Dealing with personal debt

Years ago I used to list all my debts for the month and write out to the side which week I would pay each one. The list of creditors was quite long, and some months the money didn’t go far enough to pay each of them on time. The debts I listed included our utilities and vehicle payments but also included a number of credit cards including store credit cards.

I don’t have to write out a list each month now. The last week of the month I pay all of our bills for the next month. The change in how we handled our bills is nothing more than  developing and following a plan for controlling our spending and eliminating all personal debt. The plan we followed is the one taught by Dave Ramsey.

We listed all our bills smallest to largest, paid the minimum on everything except the smallest and paying as much on it each month as we could. When that bill was paid off we went to the next smallest debt and repeated the process. Eventually, all our personal debts were paid off, credit cards destroyed, and we don’t buy on credit. The only exception to the last statement is that I will occasionally buy gas on a credit card if I don’t want to take the time to go into the station to prepay, and we book airfare and hotel rooms on a credit card which is paid off at the end of the month. We incur no finance charges on these purchases. That is the one area where we do stray from Ramsey’s plan.

When I was younger I always had to buy new cars, financed of course. As long as we could make the payments I thought we could afford the car. That kind of thinking will keep you broke! Two years ago I realized that our vehicles had over 500,000 miles on them, and at least one of them would need to be replaced fairly soon. We saved up the money and bought my wife a very nice used car with low miles with a large amount of depreciation assumed by the former owner. We paid cash for the car. Last year I found a good deal on an older truck that was in good shape and paid cash for it.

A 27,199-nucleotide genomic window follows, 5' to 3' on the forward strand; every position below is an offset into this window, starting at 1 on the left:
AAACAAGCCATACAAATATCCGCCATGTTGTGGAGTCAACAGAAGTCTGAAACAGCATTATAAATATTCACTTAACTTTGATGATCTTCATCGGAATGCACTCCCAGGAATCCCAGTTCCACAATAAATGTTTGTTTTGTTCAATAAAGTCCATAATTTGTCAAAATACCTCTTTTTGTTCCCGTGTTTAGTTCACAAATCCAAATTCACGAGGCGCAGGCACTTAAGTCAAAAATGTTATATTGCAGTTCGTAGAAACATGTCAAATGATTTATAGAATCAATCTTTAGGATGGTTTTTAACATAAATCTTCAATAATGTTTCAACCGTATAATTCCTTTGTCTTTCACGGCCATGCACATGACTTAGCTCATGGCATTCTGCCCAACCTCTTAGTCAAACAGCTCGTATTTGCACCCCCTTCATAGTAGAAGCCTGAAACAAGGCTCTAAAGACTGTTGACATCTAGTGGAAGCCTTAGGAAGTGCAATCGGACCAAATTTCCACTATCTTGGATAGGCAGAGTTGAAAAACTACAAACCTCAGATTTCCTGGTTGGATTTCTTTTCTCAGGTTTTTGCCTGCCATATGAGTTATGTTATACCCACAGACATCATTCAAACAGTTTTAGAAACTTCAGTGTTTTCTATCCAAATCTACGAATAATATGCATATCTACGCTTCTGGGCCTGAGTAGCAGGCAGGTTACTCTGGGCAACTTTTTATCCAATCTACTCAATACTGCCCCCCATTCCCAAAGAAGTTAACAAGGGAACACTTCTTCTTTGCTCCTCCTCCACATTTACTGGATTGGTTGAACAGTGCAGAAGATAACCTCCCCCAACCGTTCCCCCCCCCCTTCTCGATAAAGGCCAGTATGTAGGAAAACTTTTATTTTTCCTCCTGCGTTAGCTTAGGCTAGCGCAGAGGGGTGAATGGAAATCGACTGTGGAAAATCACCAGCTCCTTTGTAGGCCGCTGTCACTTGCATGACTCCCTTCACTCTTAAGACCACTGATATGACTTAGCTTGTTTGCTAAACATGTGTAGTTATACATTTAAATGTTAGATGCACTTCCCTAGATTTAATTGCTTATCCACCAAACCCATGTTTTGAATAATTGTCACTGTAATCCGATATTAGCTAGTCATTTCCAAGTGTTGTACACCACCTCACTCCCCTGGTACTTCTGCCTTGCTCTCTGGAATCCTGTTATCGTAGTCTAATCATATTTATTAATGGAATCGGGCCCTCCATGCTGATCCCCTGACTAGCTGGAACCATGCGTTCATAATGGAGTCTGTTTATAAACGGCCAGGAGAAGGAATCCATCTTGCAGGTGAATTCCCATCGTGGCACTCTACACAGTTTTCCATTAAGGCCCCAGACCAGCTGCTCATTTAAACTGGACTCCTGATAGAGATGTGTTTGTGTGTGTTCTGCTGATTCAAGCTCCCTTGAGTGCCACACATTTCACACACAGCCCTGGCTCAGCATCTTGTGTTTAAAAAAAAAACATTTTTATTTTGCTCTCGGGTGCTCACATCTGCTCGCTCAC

This didn’t happen because we became wealthy or won the lottery. We were able to do it because we finally became aware that our previous financial strategies were not working. We needed a better plan, and Ramsey’s made sense. I do not work for Ramsey nor do I receive any remuneration for telling the story of how his plan helped us out of debt and into a better financial future. I am sharing this because Americans are drowning in debt, and this is having a very negative impact on families, individuals, and our nation as a whole.

You do not have to stay broke. You can learn to live within your means, spend less than you make, and save for the future. Whether you use Ramsey’s system, another financial expert’s plan, or develop one of your own, you can get off the debt treadmill and create a better financial future for yourself and your family.

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